Entrepreneurs show creativity amid pandemic

By Jennifer Kovach

During the COVID-19 pandemic, the type of industry you are in and the location of your business determines whether you are thriving, just surviving or, in some cases, whether it is time to make that difficult decision to close. While South Florida is among the areas hardest hit by the pandemic, I have been inspired by the creativity and drive exhibited by many of our local entrepreneurs to keep things going. When the economic effects of the coronavirus became apparent, South Florida small business owners who participated in the Jim Moran Institute for Global Entrepreneurship’s programs gathered virtually to discuss how to respond, what is working for them and how to pivot to turn challenges into opportunities. The following insights—gathered from nearly 100 local business owners—can benefit every company and its employees.

The spirit of entrepreneurs

Throughout my interactions with small business owners, I have found there remains an overall determination to persevere. Afterall, entrepreneurs by nature are driven to succeed and find creative ways to produce a product or service that consumers want or need.

Even if you are still at home, find ways to be productive and strategically think about how you can utilize your strengths. It may require pivoting your current business plan to serve other markets. For example, a small company that makes window treatments may be able to use its inventory to make surgical masks and gowns or your company could use its fleet of vehicles to transport someone’s products.

We’re all in this together

Being a CEO can be lonely, but understand you are not alone, and no one could have predicted the current situation. We are all in this together, regardless of business sector. Reach out to company owners and managers you respect for the answers you are seeking, and, at the same time, provide advice when you are asked.

Hustle: Follow the money

You may have already applied for PPP funds. Other ideas: Is it possible for you to defer payments to any of your creditors? Also, ask yourself if you have clients who owe you money? Don’t be shy to reach out and ask for their payment. Consider offering a discount for customers to buy a gift card now to make purchases from you later.

Keep in touch with customers

Many businesses have gone virtual and even those open could find benefit from a better online presence. Find creative ways to keep that “open” sign on the door. For instance, many real estate agents are using virtual tours to show properties. Stay on top of customers’ minds by regularly posting news on your website and social media. Update your email list and send alerts. Describe how you are operating: limited hours, online or by appointment. Describe the steps you are taking to ensure your business is minimizing exposure to infection.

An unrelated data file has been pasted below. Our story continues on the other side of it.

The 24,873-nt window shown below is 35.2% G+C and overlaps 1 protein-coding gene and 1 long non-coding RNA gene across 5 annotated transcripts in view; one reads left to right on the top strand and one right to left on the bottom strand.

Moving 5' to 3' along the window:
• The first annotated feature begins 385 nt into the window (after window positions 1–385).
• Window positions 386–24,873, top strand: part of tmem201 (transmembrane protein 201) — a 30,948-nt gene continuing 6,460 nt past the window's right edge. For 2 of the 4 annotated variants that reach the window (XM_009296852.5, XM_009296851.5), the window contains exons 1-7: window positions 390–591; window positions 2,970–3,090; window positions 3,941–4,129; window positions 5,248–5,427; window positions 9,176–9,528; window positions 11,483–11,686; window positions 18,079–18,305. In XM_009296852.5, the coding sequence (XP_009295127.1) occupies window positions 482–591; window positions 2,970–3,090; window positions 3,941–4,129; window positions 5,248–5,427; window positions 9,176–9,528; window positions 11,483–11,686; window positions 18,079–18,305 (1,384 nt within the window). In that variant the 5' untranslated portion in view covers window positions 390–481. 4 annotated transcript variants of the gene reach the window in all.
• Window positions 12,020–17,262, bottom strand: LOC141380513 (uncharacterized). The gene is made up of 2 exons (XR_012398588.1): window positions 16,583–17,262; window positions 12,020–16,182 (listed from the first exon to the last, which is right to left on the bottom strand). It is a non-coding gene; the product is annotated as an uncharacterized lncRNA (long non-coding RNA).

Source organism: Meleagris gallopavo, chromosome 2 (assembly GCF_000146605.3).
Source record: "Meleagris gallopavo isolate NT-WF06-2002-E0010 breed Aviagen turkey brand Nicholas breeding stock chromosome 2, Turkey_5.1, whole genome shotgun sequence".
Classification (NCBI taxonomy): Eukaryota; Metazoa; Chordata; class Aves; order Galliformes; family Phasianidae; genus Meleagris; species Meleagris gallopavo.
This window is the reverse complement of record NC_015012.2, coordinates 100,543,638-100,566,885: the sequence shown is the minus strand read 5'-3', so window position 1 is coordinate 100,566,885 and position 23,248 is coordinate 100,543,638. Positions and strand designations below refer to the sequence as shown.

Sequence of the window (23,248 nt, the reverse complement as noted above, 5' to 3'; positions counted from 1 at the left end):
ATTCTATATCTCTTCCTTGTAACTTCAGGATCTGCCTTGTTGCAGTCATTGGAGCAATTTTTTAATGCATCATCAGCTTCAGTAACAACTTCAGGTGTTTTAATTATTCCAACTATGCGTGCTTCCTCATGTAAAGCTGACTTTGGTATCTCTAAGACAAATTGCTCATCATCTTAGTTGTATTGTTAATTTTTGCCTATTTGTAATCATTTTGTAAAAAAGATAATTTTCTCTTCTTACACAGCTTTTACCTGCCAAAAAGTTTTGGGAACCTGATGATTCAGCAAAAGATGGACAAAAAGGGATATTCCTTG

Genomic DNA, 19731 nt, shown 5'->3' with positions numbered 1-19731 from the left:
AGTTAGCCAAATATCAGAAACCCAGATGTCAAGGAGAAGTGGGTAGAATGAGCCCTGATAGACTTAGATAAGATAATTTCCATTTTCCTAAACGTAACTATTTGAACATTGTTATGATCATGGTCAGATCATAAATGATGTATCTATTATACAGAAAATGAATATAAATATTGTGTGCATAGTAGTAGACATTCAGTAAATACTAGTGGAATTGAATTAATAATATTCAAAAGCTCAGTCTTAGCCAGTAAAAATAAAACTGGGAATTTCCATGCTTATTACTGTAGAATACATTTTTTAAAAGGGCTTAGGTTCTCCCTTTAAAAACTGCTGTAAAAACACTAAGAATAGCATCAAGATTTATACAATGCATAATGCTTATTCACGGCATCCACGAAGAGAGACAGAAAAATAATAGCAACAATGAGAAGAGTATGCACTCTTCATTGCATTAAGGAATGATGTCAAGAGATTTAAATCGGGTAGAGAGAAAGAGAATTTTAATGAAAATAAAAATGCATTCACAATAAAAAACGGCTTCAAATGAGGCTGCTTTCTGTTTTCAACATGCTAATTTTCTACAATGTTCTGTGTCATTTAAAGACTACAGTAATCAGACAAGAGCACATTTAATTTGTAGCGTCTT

Ask customers how you can help them. Contact past clients to see how they are doing. Reach out to leads you declined earlier and accept their business. The economic downturn caused by the virus s is creating opportunity. Think about how you can turn a customer into a business partner.

Giving to others

Forbes recently shared 50 ways companies are giving back during this pandemic. If you are in the position to do so, consider giving back as well. Good deeds performed now will be remembered by your customers and clients later. Consider ways you can provide in-kind support to others, including your own staff members. Your employees may have children out of school or elderly relatives who require assistance. Be flexible with their work hours or split shifts to accommodate schedules when you can.

Planning for the future and staying positive

Most business owners I have spoken with are staying positive. This includes reviewing marketing plans. Things are hard, but try to find the positive in each situation. Use downtime to work on other projects and get organized.

Even harder: take time off. Talk to people you think about, but never seem to have time to call. Those conversations will relieve some of your loneliness. Let those people know you care, which could be the greatest gift you can give in these difficult times.

Jennifer Kovach is the director of South Florida Operations at the Jim Moran Institute for Global Entrepreneurship, part of Florida State University’s College of Business. The Jim Moran Institute for Global Entrepreneurship cultivates, trains and inspires entrepreneurial leaders through world-class executive education, applied training, public recognition and leading-edge research. For more information, visit JimMoranInstitute.fsu.edu

Kevin Gale
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